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Lulu in Hollywood

3.97  ·  Rating details ·  1,381 ratings  ·  118 reviews
Originally published: New York: Knopf, 1982.
Paperback, 168 pages
Published July 5th 2000 by Univ Of Minnesota Press (first published 1982)
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Madeline
Apr 27, 2015 rated it really liked it
Shelves: memoir
After reading Laura Moriarty's The Chaperone and being disappointed by its noticeable lack of Louise Brooks, I wanted to find a nonfiction account of the silent film star's life. Luckily, in addition to the numerous biographies available, Brooks also wrote her own account of her career. It's not as comprehensive as I wanted it to be - the book is more of an essay collection than a straight memoir - but is otherwise a completely fascinating look into the early days of Hollywood.

Louise Brooks ha
...more
Rebecca McNutt
Amazing, glamorous and intriguing, this book is undeniably incredible and definitely worth reading, especially if you love the history of film or acting.
Sketchbook
Feb 16, 2013 rated it it was amazing
"The modern actress par excellence," said Henri Langlois of the Cinematheque Francaise. "Those who have seen her can never forget her. Her art is so pure that it becomes invisible." Others have said that LB was a "luminscent personality...unparalleled in film history" who causes "a work of art to be born by her mere presence." Catch LB on YouTube in a few minutes of "Pandora's Box" and you'll grasp the luxuriant kudos.

From the rigors of Bible Belt Kansas where she read the classics, and was seem
...more
Jim
Oct 25, 2015 rated it really liked it  ·  review of another edition
This book was a delightful surprise! Ms Brooks was very well-read and this is probably the reason she turned out to be a writer with considerable talent. A tragedy that it was a talent that she didn't exploit to the utmost, but then Louise didn't really exploit any of her gifts to her maximum benefit.

She started out as a dancer but ended up in film almost accidentally. her iconic role of Lulu in Pandora's Box is unforgettable, and I am very happy to have seen it. After a couple more films she e
...more
Evan
If you want to find out the whole story about Louise Brooks, Barry Paris' comprehensive biography is the place to go (I've not read that yet, but the reviews are unanimous). This book is a series of essays about the people and places Brooks encountered during her short, tempestuous career in silent movies. By telling the stories of others (her friend, Pepi Lederer, a Hollywood washout who was the niece of William Randolph Hearst's mistress, the actress Marion Davies; Humphrey Bogart; W.C. Fields ...more
Timothy Hallinan
May 26, 2015 rated it liked it
I've been reading a ton of books about the early days of Hollywood and I had such high expectations about this one that I postponed it just so I could savor looking forward to it.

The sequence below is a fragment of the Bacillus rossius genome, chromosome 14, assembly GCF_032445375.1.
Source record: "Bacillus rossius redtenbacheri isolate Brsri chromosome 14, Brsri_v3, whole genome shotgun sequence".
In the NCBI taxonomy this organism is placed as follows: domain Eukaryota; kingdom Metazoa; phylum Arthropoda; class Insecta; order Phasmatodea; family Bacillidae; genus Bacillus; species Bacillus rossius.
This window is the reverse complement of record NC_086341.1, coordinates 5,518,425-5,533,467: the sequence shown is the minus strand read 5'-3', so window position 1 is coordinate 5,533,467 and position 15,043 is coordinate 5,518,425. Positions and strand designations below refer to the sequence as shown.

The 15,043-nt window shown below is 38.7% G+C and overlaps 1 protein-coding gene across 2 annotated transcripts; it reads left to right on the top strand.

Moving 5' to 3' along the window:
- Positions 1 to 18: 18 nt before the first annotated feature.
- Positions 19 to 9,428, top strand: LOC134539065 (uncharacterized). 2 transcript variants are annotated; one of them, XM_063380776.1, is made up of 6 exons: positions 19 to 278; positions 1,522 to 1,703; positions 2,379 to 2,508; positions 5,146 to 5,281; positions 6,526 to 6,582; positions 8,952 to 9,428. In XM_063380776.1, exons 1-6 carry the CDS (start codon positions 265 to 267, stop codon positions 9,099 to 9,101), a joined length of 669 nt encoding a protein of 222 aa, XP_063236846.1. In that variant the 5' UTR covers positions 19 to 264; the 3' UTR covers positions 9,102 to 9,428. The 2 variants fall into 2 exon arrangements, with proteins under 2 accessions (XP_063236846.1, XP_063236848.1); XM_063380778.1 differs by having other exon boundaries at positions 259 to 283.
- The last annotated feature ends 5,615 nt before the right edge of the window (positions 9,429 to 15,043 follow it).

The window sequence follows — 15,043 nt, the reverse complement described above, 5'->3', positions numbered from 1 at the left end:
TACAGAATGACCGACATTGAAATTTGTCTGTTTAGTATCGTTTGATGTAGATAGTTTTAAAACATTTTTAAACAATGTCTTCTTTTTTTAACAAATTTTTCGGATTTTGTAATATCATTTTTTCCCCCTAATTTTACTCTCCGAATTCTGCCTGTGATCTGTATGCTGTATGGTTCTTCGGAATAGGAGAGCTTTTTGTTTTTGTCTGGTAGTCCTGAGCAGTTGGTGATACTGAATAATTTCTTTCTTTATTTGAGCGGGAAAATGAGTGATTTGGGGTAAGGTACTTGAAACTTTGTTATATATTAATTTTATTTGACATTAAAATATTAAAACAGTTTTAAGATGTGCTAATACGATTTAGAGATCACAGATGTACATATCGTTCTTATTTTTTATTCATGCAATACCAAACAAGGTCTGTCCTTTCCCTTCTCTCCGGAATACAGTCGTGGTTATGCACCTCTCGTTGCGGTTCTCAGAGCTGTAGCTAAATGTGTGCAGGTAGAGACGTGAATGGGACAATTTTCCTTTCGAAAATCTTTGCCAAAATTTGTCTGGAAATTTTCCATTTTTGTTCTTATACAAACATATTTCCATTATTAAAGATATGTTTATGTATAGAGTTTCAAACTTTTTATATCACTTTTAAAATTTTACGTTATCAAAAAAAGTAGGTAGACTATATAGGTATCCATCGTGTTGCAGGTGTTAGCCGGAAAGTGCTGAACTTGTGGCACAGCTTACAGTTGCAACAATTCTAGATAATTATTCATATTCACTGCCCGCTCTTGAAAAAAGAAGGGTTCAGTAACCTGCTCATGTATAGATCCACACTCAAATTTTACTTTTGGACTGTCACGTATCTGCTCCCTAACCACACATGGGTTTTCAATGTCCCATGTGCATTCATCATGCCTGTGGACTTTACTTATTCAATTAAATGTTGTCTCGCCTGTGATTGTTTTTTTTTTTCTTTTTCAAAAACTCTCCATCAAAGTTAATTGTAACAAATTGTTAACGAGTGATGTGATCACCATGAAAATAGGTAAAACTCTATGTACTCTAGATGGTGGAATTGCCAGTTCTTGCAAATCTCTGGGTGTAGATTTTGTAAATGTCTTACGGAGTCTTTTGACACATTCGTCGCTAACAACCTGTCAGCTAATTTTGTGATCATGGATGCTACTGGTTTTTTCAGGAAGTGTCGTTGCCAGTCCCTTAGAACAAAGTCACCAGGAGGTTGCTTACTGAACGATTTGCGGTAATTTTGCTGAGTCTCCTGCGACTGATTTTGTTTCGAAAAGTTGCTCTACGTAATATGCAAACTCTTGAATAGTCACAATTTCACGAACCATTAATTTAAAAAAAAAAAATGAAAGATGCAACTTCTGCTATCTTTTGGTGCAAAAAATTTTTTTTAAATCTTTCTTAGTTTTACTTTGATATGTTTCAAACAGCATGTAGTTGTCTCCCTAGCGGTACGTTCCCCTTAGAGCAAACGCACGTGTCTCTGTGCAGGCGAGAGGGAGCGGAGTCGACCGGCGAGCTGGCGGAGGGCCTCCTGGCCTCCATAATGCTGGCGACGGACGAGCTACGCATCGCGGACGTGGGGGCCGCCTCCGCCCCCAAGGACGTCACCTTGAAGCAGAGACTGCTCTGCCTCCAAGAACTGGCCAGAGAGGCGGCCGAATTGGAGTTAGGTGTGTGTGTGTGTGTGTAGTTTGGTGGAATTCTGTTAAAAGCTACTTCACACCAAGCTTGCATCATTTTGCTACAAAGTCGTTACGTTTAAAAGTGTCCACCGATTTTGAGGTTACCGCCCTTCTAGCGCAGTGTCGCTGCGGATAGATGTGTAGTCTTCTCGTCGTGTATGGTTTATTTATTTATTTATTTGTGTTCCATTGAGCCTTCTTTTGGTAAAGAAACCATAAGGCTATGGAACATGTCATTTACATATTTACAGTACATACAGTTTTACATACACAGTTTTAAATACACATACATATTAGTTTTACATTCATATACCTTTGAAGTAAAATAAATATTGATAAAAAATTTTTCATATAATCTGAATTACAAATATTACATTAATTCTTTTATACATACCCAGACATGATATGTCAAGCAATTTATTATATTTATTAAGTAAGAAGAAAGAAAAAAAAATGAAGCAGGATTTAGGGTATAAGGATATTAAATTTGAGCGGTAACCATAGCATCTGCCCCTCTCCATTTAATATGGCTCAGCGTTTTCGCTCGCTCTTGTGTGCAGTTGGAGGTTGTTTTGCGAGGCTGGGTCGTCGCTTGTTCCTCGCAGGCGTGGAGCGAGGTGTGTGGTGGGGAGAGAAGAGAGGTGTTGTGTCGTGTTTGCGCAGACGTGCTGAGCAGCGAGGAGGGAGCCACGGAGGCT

And what a drag. Despite all the mythologizing about Brooks (whose acting I have greatly enjoyed), in the end, this is an acerbic memoir by someone who doesn't seem ever to have actually liked anyone and who was delusional enough to say -- in this very book -- that the people living closest to the old condition of slave
...more
Emily
I truly dreaded reading this. Whenever I had downtime in which I would usually read, I found myself doing the crossword on my phone instead. While I'm interested in old Hollywood (particularly the silent era) and Louise Brooks's career, I found her writing insufferable. She's one of those people who Values Truth Above All Else, which is nice in your art I suppose but in real life makes you someone who's not very fun to be around.

And that's not to say Brooks has to be likeable - she certainly do
...more
Ian
May 20, 2012 rated it really liked it
Louise Brooks was a true original, a brilliant actress who paradoxically didn't care about acting and actively loathed the Hollywood system, she made a handful of pictures in the US before committing what many would consider "career suicide" and heading off to Europe to make the luminous PANDORA'S BOX and DIARY OF A LOST GIRL for German filmmaker G.W. Pabst. Regrettably her career slowly fizzled after that and she was largely forgotten until silent film aficionados like Lotte Eisner and Kevin Br ...more
MAP
3.5 stars

Even nearly 100 years after her career, Louise Brooks manages to mesmerize.

Why I practically had to beat up librarian to get my hands on this book
Elizabeth
Oct 02, 2016 rated it it was amazing
In a series of essays is portrayed cunning and bravura in securing herself from Hollywood control without sending in the Calvary. Louise Brooks - what feminism truly was.
Claudia
Aug 07, 2013 rated it really liked it
I love how books are like Frost's "Two Roads" poem, where book leads to book to book. This has happened to me this summer. I read THE CHAPERONE by Laura Moriarty, bought on a whim in an airport because I needed a book for the plane. http://www.goodreads.com/book/show/13...